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Teaching Hyperactive Children

by Ron Kurtus (revised 10 January 2014)

Hyperactive children can be difficult to teach, as well as disruptive to the class. Some such students have serious problems such as ADD or ADHD.

However, there are strategies that can help the teaching process for many of these students.

Questions you may have include:

This lesson will answer those questions.

Characteristics of a hyperactive student

Some students have difficulty paying attention in class, act hyperactive or impulsive. They exhibit various characteristics that can be bothersome to teachers, other students and even themselves.

Have short attention span

Students who have problems paying attention are easily distracted. They may often look about the classroom instead of at the teacher or chalkboard. Such students may not read directions or follow instructions and then make silly mistakes. Some are forgetful and often lose things necessary for doing tasks. Others are very disorganized.

When in a conversation, such a student may not pay attention to what the other person is saying and seem rude or uncaring. It takes a lot of self-discipline for such a person to be able to maintain attention.

Are hyperactive

Hyperactive students often get restless sitting in class and may fidget with their hands or feet or squirm in their seats. They may have difficulty engaging in activities quietly and even act as if they are driven by a motor. They also may talk excessively.

This type of excess energy needs to be managed and harnessed into something productive.

Are impulsive

Some students are impulsive, blurting out answers before questions have been completed. Such students may even have difficulty waiting for their turn and often interrupt or intrude upon others. They also may dominate activities, interfere in what others are doing, or quit a game or activity before it’s done.

Such students are also often disorganized and fail to plan ahead. They need to learn to control their impulsive nature and make it useful.

Reasons for active behavior

There are a number of reasons that some children or students have short attention spans, may seem hyperactive, or are impulsive. In extreme cases, such a child is labeled as having Attention Deficit Disorder (ADD) or Attention Deficit Hyperactive Disorder (ADHD). Being aware of these reasons is important is establishing teaching strategies to deal with the situation.

Normal cases

In normal cases, teacher and student strategies can provide a solution. Situations include the nature of boys, influence of television, caffeine intake, and home atmosphere.

Nature of some boys

Boys in general seem to be more physically active than girls are. Many of them would rather be outside playing than sitting in school. This is true from grade school through college.


Television has contributed to the short attention span of everybody in today's society. The medium provides information and entertainment in bits and pieces, and often people are doing something else while watching TV.

Caffeine and sugar

Caffeine and sugar will cause a student to become "wired" and overactive. Some students drink cola and caffeine-laced drinks before coming to school. Older students may have strong coffee.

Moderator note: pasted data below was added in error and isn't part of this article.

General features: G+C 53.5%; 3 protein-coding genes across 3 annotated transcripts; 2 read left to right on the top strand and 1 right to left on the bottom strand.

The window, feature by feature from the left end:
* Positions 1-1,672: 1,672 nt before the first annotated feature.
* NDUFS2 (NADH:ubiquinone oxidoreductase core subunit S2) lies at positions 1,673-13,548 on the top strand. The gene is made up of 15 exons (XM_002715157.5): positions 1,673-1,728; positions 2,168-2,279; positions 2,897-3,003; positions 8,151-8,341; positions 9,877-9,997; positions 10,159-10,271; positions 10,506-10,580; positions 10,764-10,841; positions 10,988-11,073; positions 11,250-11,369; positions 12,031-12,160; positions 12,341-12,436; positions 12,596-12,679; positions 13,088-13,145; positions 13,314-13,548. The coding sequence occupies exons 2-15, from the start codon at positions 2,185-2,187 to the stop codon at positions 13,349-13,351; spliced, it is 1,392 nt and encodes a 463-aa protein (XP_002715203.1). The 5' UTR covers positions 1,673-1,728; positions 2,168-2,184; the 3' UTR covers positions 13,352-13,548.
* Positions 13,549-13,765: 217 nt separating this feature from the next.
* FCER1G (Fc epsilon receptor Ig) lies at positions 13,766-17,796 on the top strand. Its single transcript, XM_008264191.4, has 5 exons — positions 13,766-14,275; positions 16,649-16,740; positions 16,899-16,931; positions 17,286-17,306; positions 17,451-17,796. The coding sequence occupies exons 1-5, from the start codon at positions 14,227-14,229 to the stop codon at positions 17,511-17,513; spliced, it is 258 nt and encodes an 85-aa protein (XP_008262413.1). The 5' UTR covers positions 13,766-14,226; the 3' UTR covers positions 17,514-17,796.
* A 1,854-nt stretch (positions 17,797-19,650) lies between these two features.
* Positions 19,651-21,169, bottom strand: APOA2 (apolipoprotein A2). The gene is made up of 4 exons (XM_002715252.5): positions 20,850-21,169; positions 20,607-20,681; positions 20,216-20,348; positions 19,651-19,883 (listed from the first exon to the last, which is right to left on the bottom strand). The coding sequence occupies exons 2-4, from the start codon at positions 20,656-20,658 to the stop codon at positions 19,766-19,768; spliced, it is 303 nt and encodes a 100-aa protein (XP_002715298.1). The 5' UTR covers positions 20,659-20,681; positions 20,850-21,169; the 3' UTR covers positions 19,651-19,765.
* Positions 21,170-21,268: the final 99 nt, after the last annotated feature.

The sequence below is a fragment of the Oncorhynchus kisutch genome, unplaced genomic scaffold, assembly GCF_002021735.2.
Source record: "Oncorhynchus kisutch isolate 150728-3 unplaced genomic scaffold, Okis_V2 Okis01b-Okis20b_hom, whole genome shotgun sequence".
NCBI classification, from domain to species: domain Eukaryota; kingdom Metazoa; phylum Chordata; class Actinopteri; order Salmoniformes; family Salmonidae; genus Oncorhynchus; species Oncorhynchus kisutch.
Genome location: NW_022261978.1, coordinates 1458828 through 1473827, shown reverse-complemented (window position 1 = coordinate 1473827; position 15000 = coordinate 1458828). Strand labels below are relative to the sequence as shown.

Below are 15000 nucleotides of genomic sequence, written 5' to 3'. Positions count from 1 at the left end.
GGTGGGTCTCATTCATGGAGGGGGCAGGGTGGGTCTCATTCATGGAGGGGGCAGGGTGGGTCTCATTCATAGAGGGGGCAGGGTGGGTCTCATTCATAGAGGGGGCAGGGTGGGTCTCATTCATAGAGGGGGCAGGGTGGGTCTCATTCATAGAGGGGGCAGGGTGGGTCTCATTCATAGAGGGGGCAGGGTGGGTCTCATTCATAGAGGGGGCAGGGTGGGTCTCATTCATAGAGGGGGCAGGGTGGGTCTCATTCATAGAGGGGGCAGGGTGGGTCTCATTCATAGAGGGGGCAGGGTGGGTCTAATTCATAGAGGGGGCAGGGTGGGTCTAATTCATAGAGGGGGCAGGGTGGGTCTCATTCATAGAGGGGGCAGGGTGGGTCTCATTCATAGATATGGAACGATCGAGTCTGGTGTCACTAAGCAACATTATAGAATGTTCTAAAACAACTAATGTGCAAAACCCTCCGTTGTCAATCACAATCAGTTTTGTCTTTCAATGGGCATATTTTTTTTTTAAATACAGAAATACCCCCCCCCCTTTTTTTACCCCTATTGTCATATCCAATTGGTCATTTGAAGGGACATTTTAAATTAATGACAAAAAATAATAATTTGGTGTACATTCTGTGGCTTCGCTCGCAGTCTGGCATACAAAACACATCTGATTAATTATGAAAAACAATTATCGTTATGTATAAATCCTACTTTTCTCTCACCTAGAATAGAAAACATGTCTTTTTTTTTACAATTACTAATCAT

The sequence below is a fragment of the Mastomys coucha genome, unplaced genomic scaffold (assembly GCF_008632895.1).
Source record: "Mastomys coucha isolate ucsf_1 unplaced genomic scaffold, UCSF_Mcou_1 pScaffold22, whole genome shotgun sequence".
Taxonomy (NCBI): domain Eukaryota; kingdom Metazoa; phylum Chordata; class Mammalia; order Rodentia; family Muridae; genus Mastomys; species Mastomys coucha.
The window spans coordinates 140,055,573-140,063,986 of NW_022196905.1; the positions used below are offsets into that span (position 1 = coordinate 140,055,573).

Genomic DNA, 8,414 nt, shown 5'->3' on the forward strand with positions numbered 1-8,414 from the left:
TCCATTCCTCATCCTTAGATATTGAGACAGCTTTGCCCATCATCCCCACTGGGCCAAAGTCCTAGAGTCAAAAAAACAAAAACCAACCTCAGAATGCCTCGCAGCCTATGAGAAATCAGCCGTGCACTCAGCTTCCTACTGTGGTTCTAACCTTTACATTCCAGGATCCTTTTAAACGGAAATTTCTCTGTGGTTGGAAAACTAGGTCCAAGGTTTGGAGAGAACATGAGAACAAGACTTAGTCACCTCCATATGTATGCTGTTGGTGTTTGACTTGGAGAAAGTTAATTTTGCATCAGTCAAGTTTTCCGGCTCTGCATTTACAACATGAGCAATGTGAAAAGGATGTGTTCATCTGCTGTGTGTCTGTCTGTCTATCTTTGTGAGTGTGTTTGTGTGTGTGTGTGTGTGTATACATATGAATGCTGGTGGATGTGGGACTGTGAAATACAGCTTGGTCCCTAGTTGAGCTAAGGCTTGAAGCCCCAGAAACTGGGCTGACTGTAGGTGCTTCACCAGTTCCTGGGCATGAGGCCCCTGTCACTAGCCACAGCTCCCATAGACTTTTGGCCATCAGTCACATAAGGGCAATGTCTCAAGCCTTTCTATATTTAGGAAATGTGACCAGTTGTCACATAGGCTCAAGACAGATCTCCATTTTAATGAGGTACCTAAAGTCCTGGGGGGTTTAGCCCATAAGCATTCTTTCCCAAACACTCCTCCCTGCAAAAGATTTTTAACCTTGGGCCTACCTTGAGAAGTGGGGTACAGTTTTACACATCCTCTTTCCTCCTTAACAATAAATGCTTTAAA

Home atmosphere 

Sometimes the home atmosphere results in a child being impulsive or disruptive. Either it is a learned behavior from home or it is emotional compensation for problems at home.

Severe cases

ADD and ADHD are considered severe disorders that can disrupt a person's life, as well as those around him or her. It is often a result of a chemical imbalance. Physicians will often prescribe medication to control the disorder.

Unfortunately, some parents and even teachers will claim the child has ADD or ADHD and demand medication for the child, when he or she may be overactive for other reasons or may be a borderline case. It seems to be a popular panacea for other behavioral problems.

Teacher strategies

Teachers can use some strategies to cope with overly active students, as well as those who have ADD or ADHD.

Classroom characteristics

Classroom characteristics that promote success for many hyperactive children include:

Teacher attitudes

Research literature suggests a number of useful teacher attitudes, including:


Student responsibility for his or her behavior is often effective. Usually students realize they have a problem and want to correct it. Self-monitoring techniques can be effective in the school setting.

Teachers can help self-monitoring of attention by giving the student cues, so that he can determine how well he is attending to the task at hand. One method is to use an audio tone such as a random beep. Self-monitoring techniques are effective when tied to rewards and accuracy checks.

Good practice, in general

The classroom characteristics that promote success, positive teacher attitudes, and monitoring behavior is not only effective with hyperactive, ADD and ADHD students, but they are a good practice to follow for ALL students.


Although hyperactive children can be difficult to teach, knowing the reasons for their behavior can be helpful in establishing strategies to deal with the situation. Providing structured classroom activities, personal attention, as well as positive expectations and warmth, are good strategies to follow for hyperactive children, as well as for all students.

Visualize your students as successful

Resources and references

Ron Kurtus' Credentials


ADHD Online Community for Parents

Attention Deficit Disorders FAQ

Children and Adults with Attention-Deficit/Hyperactivity Disorder

ADHD News and Information to Help Your Child

Carol's Teaching Tips for ADHD

Using Music in Therapy: The Power of Music as a Coping Skill

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